For many of my generation who discovered Buddhism, the eternalist absolute was replaced by a nihilistic one. And the nihilistic absolute is difficult to crack open, for it is armored by cynicism and doubt. Nihilism avoids religion or patronizes it, finding it impossibly naive and irrelevant. Buddhism, uprooted from its Asian cultural setting, became acceptable to us insofar as it supported a nihilistic possibility. For many intellectual Buddhists, academia or the lab became the cloister, the classroom the chapel, critical analysis or research the ritual. Buddhism was appealing as long as it remained stripped of religiosity and institutional trappings, and it conformed to scientific principles. It worked as long as it was a “science of mind” rather than a religion.
When we approach the dharma in this way, how do we come to an authentic experience of the spiritual riches of the tradition? How can we experience the genuine emptiness? This requires that we know what is meant by the Sanskrit word shunyata, usually translated as “emptiness.” Shunyata is a pedagogical term that points to the futility of concept to accurately express the true nature of reality. Humans are conventionally ensnared by a conceptual approach, and these concepts blind us to the unfettered, brilliant qualities of experience. It is conventionally unimaginable to move beyond these concepts, for they condition every moment of our lives and shape our sense of identity, our relationships, our emotions, our sense perceptions, our very dreams. Most attempts to point out the binding nature of our conceptual landscape merely intensify our concepts as we grope to fit even spiritual teachings in our previously devised categories. This is how existentialism and post-modernism are chained to their philosophic predecessors, with allegiance to truth, beauty, rationality, or pragmatism. All are based on conceptual models of reality, all of which must be ultimately shed in Buddhist practice.
Nilhilism is said to be particularly challenging on the path. The most dangerous kind of nihilism is the one that conceptualizes emptiness, and the great acharyas of the tradition always targeted this as problematic. As Nagarjuna said, “Emptiness will liberate one from all conceptual views. But those who conceptualize emptiness will fail to realize liberation.” In other words, emptiness is merely a designating word. It is not itself any thing, any thought, or any phenomenon that can be conceptualized. And insofar as we conceptualize emptiness, we will find only painful dead ends. Affirming phenomena is to hold the eternalist point of view; negating phenomena is nihilism. Nagarjuna said, “Skillful meditators should neither affirm nor negate phenomena.”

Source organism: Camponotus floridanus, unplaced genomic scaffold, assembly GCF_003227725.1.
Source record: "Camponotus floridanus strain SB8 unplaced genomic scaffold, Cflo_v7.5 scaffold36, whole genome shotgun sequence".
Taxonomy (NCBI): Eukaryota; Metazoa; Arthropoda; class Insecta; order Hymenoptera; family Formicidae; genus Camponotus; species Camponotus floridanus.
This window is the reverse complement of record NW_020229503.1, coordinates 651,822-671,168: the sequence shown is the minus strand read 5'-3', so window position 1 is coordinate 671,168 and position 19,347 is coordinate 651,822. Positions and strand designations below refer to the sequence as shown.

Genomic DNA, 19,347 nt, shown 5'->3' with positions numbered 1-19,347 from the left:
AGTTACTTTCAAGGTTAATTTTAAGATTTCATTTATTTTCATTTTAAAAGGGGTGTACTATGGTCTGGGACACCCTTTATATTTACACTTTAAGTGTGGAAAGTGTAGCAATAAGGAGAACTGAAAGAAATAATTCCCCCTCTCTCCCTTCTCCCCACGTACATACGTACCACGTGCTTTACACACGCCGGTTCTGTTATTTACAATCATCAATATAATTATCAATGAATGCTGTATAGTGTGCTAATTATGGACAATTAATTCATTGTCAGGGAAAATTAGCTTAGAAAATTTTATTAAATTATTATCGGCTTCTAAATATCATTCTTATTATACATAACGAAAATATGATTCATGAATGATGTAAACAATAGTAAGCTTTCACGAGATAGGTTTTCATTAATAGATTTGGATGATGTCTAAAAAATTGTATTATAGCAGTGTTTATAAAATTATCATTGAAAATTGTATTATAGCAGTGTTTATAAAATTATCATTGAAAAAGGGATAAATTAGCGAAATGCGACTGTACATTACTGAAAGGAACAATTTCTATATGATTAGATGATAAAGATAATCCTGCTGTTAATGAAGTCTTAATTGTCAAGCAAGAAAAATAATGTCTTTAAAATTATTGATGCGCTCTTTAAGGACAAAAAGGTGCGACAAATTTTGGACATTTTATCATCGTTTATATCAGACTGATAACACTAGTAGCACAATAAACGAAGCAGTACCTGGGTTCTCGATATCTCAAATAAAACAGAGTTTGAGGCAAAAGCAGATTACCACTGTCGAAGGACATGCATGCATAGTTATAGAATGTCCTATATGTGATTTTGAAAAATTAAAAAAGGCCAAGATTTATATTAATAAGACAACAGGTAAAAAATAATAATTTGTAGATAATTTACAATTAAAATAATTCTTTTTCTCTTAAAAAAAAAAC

In the Mahayana sutras, the Buddha manifested his skillful means to point out our clinging to conceptuality, and to introduce directly, mind to mind, the true nature of reality. What the Buddha taught cannot be accurately expressed in words, but he used specific pedagogical terms, like shunyata, to point to that inexpressible realization. Yet the core of these teachings cannot be directly accessed through even the most revered of sacred texts. It cannot be uncovered by the precision of the finest “middle way” (Madhyamaka) logics, or the most beautiful of empowerments or rituals. The inexpressible realization of the Buddha can only be discovered through the kindness of a living teacher.
Through my first years of study and practice, I thought I understood all of this. I was drawn to the work of Chögyam Trungpa Rinpoche, because he wrote about loneliness and desolation. He emphasized the experience of hopelessness, and he wrote poetry about the stark landscape in which I lived. He spoke a language I thought I understood, and I was eager to meet him. But that first summer of Naropa University, I was unprepared for the actual experience of encountering him face to face. In our first conversation, he reached into my mind, knowing the question behind my question, and he answered it before I could even ask. He recognized my inner desolation, and yet to him it was not tragic. There was no boundary between us, and he neither confirmed nor denied anything in my experience. He had not lost heart, and his joy and celebration were apparent in everything he did. I was shocked, afraid, and magnetized.